South Sudan has a complex ethnic makeup because it shares tribes with the following bordering countries: Ethiopia, Kenya, Uganda, Congo and the Central African Republic. This is a fact that can not be disputed.  The names of these countries bare very little resonance to the local people because it is an imposition of European colonialism.  Simply put, there are Nuer, Anyuak, Suri, Kachipo in Ethiopia and South Sudan.  There are Turkana in Kenya and South Sudan, especially in the Elemi triangle, the strip of land administered by Kenya on behalf of South Sudan.  There are Langi, Acholi, Madi, Kakwa and Lugbwara in Uganda and South Sudan.  There are Kakwa, Logo, Kaliko, Avokaya, Mundu, Pojulu, Zande in Congo and South Sudan.  There are Zande and Bongo in Central African Republic and South Sudan.

These tribes are separated by colonial borders created by the consequence of the Berlin Conference of 1884/5.  There is a strong bond between the people separated by these colonial borders – prior to the separation they were under the same tribal leadership.

The unwise plans of Kiir which comes from greed and irrationalism if not strictly checked may lead into a serious conflict drawing in the entire East African region and parts of central Africa risking a wider African conflict due to ethnic affinities of the people and the abundance of resources in South Sudan.  So the problem in South Sudan if viewed from this angle becomes an African problem with implication for global security.  In short, what now looks like a tiny problem of Kiir’s madness has the potential to become a thorny international problem.

Now that we know that there are such risks what are the solutions?  From the foregoing argument, it is necessary to conclude that the number one threat to national security in South Sudan is tribalism, especially as it is currently practised by leaders of the Jieng community and their use of state power.  Jieng tribalism is more of a threat to the state of South Sudan and regional stability than the “Arabs” of the Sudan and their president.

To stave off this threat to the security of South Sudan a number of things need to be done:

  • The neighbouring countries should review their foreign policy in relation to South Sudan taking into consideration the introduction of private tribal armies by the current president of South Sudan.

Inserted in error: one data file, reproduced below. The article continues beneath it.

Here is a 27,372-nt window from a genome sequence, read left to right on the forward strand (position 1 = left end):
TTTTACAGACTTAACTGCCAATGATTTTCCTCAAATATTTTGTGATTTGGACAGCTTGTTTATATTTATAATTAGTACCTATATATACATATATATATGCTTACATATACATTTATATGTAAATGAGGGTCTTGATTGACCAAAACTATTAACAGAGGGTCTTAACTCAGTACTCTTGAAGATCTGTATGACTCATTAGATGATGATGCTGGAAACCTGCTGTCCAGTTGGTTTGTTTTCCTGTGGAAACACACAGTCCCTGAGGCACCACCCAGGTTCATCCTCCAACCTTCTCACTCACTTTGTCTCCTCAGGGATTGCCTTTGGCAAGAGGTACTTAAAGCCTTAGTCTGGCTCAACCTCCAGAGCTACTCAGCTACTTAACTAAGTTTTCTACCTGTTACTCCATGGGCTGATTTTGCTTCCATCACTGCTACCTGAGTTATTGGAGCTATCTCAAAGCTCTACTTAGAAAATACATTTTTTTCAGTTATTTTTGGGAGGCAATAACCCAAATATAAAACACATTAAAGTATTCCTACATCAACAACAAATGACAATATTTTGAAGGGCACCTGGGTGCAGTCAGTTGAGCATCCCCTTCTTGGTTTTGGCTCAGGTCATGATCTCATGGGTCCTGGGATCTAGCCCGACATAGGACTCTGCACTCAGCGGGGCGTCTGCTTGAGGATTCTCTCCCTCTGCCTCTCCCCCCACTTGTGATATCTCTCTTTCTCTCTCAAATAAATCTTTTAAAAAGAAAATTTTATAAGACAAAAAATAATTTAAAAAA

• The Africa Union (AU) should also pressurise the government of South Sudan to adopt a practical and honest democracy.  The government in South Sudan need to be seen to practice democracy as opposed to only paying it lip service.
  • If the USA is a supposed ally of “the people of South Sudan”, they too need to exert heavy pressure on Juba to ensure that the private tribal army of president Kiir and others if any must be dismantled quick before other groups follow suit.  Should president Kiir resist as he may, the USA as an influential member of the Security Council need to push for a tough resolution empowering UNMISS with direct powers of intervention like “Resolution 2098 (2013) Entebbe ‘offense’ Combat Force to ‘Neutralise and Disarm’ Rebels, Foreign Armed Groups” which has brought calm to Eastern Democratic Republic of Congo.  The motive in South Sudan should be for UNMISS to work with the chief of the military of South Sudan to disarm Kiir’s tribal militia and any other groups identified as non state actors.  The mandate should even extend to practically reforming the current army of South Sudan by trimming it to the right size and launching a campaign of recruitment across the country for a proportional representation of all the ethnic groups of South Sudan in it to create stability.  The USA should do this to honour their pledge to the people of South Sudan given by former Secretary of State Hilary Clinton in December 2011 during the International Engagement Conference to South Sudan in Washington where she said, “South Sudan survived by being born, but it does need intensive care.  And it needs intensive care from all of us”.  The time to provide this intensive care has come.

I would like to reiterate a point I made in the article: ‘Benign intervention is the way forward for Republic of South Sudan’ I argued that there should be a soft intervention in South Sudan for the sake of peace.  It seems as though the panellists in the Al Jazeera programme South2North now agree with the point that intervention is better than cure.  Please see ‘What is ethical leadership’

President Kiir and his kith and kin are drunk with power and they have drifted into a mode of deep self destructive denial as a defence mechanism against their predatory behaviour and abuse of state power.  The introduction of the formation of a tribal militia is a very dangerous thing for the country and the security of the region.  This is now a reality that has got to be factored in when dealing with issues of the country and the region.  There is no doubt that president Kiir’s freshly bold action to chop down the structures of their dysfunctional party the SPLM is a result of confidence drawn from the arming of the Jieng.  If this madness is not halted now the consequence will be costly to South Sudan and the region.  

[The truth hurts but it is also liberating]

The author lives in the Republic of South Sudan. He can be reached at [email protected]

Note for the reader:

It is recommended that you access the Al Jazeera URL re South2North programme provided to benefit from the highly educative, informative and inspiring video of the discussion of the elders.  The issues discussed cover all the problems South Sudan is facing ranging from poor leadership to girl child marriages.